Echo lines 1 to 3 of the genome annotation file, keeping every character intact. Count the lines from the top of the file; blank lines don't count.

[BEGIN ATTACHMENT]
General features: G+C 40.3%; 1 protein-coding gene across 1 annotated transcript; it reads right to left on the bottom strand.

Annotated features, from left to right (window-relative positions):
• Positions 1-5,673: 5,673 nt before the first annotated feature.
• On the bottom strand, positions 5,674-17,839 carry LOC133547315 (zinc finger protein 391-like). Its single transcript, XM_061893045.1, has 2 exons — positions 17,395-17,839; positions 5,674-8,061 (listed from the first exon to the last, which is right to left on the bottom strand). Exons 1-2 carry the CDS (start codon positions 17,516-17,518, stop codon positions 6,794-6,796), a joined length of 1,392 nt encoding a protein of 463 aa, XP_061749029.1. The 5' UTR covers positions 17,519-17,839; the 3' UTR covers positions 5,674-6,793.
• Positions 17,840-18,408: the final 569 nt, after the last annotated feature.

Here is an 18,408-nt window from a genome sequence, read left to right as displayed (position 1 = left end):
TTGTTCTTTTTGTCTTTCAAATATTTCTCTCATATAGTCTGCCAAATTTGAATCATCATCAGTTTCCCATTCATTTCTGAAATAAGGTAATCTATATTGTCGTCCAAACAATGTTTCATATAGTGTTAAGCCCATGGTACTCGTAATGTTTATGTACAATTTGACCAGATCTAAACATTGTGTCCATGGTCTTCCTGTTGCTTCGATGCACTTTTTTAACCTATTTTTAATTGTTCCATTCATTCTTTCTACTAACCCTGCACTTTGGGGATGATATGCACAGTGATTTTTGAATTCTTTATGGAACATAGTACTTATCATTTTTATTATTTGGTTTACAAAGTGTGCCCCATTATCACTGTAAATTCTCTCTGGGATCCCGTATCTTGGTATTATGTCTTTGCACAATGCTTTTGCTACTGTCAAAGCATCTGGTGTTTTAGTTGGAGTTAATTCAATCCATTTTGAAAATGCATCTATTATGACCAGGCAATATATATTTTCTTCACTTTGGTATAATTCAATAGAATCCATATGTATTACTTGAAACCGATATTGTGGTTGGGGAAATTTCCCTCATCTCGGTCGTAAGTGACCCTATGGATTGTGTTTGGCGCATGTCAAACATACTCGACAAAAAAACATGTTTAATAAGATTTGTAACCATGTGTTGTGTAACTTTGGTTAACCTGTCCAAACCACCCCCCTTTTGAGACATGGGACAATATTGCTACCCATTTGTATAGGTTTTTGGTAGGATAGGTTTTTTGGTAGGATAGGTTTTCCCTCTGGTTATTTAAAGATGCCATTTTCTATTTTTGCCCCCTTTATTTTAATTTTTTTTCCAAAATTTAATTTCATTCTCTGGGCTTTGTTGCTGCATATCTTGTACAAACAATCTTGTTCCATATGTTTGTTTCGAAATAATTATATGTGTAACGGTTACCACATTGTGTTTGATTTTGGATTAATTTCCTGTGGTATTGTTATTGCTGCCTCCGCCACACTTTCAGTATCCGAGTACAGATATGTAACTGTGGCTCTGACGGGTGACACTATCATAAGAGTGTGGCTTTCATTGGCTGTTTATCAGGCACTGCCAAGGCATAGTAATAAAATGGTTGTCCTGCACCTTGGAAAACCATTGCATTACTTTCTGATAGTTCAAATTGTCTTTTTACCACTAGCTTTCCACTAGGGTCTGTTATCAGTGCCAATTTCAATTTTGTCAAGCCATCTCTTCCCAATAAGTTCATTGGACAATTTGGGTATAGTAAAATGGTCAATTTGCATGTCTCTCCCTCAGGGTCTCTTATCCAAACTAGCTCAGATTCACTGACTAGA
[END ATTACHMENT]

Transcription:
General features: G+C 40.3%; 1 protein-coding gene across 1 annotated transcript; it reads right to left on the bottom strand.

Annotated features, from left to right (window-relative positions):
• Positions 1-5,673: 5,673 nt before the first annotated feature.